As he winds through his second term in Washington, President Barack Obama does not appear to be overly concerned with how history will judge him.
In an interview with The New York Times published Saturday, Obama was asked whether he was worried about being cast as a "standing pat" president, thanks to Congressional gridlock that has affected his agenda.
"But do you worry, Mr. President, that that description of that sort of standing pat, what happens if you stand pat and the sort of slower than expected -- do you worry that that could end up being your legacy simply because of the obstruction that -- and the gridlock that doesn’t seem to end?," the newspaper asked.
Obama appeared to argue that if the results were spurred by Congressional inaction, that would not stand as a lasting impression on the presidency.
"Well, let’s separate it from me for a second, because I think if I’m arguing for entirely different policies and Congress ends up pursuing policies that I think don’t make sense and we get a bad result, it’s hard to argue that’d be my legacy," Obama replied. "And so I’ll worry about my legacy later or I’ll let historians worry about my legacy."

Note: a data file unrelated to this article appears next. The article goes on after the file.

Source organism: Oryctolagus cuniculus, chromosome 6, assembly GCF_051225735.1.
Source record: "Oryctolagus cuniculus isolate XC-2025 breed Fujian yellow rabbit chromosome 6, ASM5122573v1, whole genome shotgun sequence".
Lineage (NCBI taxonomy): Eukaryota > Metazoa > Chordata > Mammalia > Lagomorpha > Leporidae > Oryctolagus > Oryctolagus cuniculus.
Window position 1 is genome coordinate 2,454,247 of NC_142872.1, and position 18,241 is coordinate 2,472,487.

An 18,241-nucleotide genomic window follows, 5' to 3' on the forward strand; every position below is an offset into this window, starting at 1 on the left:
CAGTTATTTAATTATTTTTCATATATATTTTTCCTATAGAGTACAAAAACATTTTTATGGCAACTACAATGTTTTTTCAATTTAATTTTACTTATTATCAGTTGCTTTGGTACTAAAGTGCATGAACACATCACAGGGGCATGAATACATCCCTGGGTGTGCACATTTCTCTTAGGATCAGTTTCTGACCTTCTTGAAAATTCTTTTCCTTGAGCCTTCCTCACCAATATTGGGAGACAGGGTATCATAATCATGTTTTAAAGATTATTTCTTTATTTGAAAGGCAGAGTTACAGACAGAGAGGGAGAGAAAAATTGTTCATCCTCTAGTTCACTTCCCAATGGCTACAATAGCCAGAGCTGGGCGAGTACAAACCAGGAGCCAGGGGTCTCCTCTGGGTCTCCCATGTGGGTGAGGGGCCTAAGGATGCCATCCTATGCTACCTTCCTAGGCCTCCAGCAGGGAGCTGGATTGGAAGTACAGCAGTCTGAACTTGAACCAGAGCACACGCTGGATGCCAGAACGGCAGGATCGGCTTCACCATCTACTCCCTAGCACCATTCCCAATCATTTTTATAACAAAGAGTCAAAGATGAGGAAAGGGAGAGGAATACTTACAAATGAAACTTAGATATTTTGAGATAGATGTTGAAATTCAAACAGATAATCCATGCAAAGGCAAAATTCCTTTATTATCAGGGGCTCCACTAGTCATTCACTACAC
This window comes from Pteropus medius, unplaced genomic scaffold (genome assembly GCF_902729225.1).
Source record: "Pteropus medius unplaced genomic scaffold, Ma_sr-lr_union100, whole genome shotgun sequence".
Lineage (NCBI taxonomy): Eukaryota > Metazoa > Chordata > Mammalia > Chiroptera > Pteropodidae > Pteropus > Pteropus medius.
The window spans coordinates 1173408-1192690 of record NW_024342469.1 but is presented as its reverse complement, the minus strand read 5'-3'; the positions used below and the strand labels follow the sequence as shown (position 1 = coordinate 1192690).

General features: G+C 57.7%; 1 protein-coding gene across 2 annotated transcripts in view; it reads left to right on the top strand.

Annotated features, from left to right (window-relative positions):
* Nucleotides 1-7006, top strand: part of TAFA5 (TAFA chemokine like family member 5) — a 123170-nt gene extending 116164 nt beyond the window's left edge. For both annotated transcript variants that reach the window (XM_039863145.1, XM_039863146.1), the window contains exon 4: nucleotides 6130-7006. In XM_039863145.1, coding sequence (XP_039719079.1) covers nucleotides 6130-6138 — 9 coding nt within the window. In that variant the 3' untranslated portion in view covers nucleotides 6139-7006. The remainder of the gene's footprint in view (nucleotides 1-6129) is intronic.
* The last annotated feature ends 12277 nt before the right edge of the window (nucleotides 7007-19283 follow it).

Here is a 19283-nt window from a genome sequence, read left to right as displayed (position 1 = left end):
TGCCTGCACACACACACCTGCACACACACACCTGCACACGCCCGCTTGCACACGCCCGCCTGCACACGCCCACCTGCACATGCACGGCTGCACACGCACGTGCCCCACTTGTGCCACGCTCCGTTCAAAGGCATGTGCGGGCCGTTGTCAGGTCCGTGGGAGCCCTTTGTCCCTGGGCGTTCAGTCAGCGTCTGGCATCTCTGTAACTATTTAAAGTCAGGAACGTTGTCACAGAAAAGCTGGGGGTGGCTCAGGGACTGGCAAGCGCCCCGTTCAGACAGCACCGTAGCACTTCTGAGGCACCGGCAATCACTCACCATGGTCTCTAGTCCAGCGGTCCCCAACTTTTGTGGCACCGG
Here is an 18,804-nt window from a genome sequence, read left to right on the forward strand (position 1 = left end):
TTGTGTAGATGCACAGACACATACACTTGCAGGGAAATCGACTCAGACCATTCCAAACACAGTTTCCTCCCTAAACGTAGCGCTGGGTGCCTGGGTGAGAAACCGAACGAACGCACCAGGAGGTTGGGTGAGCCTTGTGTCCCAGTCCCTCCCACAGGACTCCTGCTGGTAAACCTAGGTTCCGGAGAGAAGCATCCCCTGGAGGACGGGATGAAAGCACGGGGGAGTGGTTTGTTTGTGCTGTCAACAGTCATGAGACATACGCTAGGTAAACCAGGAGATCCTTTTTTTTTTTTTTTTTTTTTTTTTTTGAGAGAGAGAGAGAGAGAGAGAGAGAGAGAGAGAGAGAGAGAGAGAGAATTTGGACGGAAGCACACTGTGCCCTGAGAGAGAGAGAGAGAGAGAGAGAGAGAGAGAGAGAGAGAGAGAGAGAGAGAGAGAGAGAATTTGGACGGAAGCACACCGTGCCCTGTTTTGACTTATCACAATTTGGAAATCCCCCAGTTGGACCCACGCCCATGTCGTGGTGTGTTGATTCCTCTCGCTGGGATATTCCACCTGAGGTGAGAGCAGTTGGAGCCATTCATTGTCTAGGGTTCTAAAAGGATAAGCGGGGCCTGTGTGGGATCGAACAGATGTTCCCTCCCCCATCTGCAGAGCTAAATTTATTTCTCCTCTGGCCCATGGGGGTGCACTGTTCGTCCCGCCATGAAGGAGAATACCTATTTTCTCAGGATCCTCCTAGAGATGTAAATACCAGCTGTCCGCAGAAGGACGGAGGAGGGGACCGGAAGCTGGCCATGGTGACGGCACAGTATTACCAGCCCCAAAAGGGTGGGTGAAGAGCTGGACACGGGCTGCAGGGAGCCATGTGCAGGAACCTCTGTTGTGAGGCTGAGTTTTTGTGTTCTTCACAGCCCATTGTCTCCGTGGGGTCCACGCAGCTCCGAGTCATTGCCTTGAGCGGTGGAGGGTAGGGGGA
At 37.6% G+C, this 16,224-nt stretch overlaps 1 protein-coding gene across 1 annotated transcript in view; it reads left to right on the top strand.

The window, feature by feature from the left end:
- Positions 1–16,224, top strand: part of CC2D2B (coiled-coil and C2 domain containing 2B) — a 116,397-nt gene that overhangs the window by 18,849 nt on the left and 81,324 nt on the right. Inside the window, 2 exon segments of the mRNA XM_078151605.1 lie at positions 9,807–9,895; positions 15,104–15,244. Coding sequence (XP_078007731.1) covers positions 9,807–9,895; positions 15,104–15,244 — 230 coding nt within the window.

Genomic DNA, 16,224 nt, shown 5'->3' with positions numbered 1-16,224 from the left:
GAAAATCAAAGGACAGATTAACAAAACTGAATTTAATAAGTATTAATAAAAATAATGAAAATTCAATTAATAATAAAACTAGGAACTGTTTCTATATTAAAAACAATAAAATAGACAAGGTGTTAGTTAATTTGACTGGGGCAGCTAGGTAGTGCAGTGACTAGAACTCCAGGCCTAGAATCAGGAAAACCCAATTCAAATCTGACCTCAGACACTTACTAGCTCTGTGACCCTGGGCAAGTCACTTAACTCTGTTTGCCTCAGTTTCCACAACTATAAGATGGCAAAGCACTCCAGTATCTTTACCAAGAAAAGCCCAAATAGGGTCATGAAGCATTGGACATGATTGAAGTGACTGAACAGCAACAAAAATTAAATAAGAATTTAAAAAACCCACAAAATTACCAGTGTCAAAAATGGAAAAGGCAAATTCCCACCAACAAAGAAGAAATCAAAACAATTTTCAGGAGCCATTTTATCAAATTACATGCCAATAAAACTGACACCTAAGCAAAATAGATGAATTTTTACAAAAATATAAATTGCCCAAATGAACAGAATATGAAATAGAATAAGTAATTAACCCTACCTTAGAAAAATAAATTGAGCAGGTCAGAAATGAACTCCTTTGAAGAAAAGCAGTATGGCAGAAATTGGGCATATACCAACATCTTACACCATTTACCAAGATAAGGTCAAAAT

According to HuffPost Pollster's compilation of data, Obama's second-term numbers have dipped in terms approval rating. Right after securing reelection in November 2012, Obama job approval stood at 50.2 percent. As of July 25, 2013, that number had dipped to 44.8 percent.
The Times' piece marked the publication's first interview with the president in three years, and a rare sit-down for Obama with a newspaper. For a full transcript of their discussion with the president, click here.
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